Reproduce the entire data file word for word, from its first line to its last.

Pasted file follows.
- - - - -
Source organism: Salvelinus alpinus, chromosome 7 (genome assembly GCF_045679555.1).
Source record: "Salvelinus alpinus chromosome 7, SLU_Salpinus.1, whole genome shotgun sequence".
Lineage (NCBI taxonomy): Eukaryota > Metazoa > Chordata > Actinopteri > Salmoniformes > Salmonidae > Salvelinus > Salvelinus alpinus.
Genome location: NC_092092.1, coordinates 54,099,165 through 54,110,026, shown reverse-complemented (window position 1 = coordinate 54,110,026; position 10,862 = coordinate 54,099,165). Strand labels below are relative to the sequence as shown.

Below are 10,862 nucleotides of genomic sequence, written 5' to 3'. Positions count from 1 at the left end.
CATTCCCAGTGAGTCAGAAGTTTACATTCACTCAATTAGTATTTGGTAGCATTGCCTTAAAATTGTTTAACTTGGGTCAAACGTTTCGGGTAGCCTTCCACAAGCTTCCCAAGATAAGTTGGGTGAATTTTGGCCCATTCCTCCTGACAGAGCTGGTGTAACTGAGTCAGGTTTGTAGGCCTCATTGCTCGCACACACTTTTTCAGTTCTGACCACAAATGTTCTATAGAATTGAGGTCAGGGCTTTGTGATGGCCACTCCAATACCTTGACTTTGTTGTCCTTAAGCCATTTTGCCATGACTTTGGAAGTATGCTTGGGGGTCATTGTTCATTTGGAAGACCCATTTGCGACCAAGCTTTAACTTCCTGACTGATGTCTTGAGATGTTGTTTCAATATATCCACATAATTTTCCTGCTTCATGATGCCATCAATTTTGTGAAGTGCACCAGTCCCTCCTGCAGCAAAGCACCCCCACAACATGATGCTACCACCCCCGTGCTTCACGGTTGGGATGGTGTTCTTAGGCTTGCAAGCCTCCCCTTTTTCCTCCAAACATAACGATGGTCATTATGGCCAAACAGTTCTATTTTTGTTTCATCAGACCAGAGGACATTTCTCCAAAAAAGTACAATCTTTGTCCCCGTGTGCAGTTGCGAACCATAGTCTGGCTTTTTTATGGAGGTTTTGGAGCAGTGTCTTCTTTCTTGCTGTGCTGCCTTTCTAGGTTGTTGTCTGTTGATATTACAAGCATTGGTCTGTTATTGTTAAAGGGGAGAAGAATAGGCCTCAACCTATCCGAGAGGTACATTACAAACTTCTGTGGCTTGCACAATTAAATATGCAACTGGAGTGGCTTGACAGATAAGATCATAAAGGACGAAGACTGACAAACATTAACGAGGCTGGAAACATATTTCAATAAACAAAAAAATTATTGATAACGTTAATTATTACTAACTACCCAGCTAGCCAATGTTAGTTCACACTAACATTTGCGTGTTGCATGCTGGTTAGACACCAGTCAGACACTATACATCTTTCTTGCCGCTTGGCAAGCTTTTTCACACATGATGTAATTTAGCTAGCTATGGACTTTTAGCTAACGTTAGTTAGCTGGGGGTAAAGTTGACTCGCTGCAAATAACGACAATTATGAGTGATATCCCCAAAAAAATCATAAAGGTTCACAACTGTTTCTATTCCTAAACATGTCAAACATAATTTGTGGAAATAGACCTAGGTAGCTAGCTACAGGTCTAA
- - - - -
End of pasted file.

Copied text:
Source organism: Salvelinus alpinus, chromosome 7 (genome assembly GCF_045679555.1).
Source record: "Salvelinus alpinus chromosome 7, SLU_Salpinus.1, whole genome shotgun sequence".
Lineage (NCBI taxonomy): Eukaryota > Metazoa > Chordata > Actinopteri > Salmoniformes > Salmonidae > Salvelinus > Salvelinus alpinus.
Genome location: NC_092092.1, coordinates 54,099,165 through 54,110,026, shown reverse-complemented (window position 1 = coordinate 54,110,026; position 10,862 = coordinate 54,099,165). Strand labels below are relative to the sequence as shown.

Below are 10,862 nucleotides of genomic sequence, written 5' to 3'. Positions count from 1 at the left end.
CATTCCCAGTGAGTCAGAAGTTTACATTCACTCAATTAGTATTTGGTAGCATTGCCTTAAAATTGTTTAACTTGGGTCAAACGTTTCGGGTAGCCTTCCACAAGCTTCCCAAGATAAGTTGGGTGAATTTTGGCCCATTCCTCCTGACAGAGCTGGTGTAACTGAGTCAGGTTTGTAGGCCTCATTGCTCGCACACACTTTTTCAGTTCTGACCACAAATGTTCTATAGAATTGAGGTCAGGGCTTTGTGATGGCCACTCCAATACCTTGACTTTGTTGTCCTTAAGCCATTTTGCCATGACTTTGGAAGTATGCTTGGGGGTCATTGTTCATTTGGAAGACCCATTTGCGACCAAGCTTTAACTTCCTGACTGATGTCTTGAGATGTTGTTTCAATATATCCACATAATTTTCCTGCTTCATGATGCCATCAATTTTGTGAAGTGCACCAGTCCCTCCTGCAGCAAAGCACCCCCACAACATGATGCTACCACCCCCGTGCTTCACGGTTGGGATGGTGTTCTTAGGCTTGCAAGCCTCCCCTTTTTCCTCCAAACATAACGATGGTCATTATGGCCAAACAGTTCTATTTTTGTTTCATCAGACCAGAGGACATTTCTCCAAAAAAGTACAATCTTTGTCCCCGTGTGCAGTTGCGAACCATAGTCTGGCTTTTTTATGGAGGTTTTGGAGCAGTGTCTTCTTTCTTGCTGTGCTGCCTTTCTAGGTTGTTGTCTGTTGATATTACAAGCATTGGTCTGTTATTGTTAAAGGGGAGAAGAATAGGCCTCAACCTATCCGAGAGGTACATTACAAACTTCTGTGGCTTGCACAATTAAATATGCAACTGGAGTGGCTTGACAGATAAGATCATAAAGGACGAAGACTGACAAACATTAACGAGGCTGGAAACATATTTCAATAAACAAAAAAATTATTGATAACGTTAATTATTACTAACTACCCAGCTAGCCAATGTTAGTTCACACTAACATTTGCGTGTTGCATGCTGGTTAGACACCAGTCAGACACTATACATCTTTCTTGCCGCTTGGCAAGCTTTTTCACACATGATGTAATTTAGCTAGCTATGGACTTTTAGCTAACGTTAGTTAGCTGGGGGTAAAGTTGACTCGCTGCAAATAACGACAATTATGAGTGATATCCCCAAAAAAATCATAAAGGTTCACAACTGTTTCTATTCCTAAACATGTCAAACATAATTTGTGGAAATAGACCTAGGTAGCTAGCTACAGGTCTAA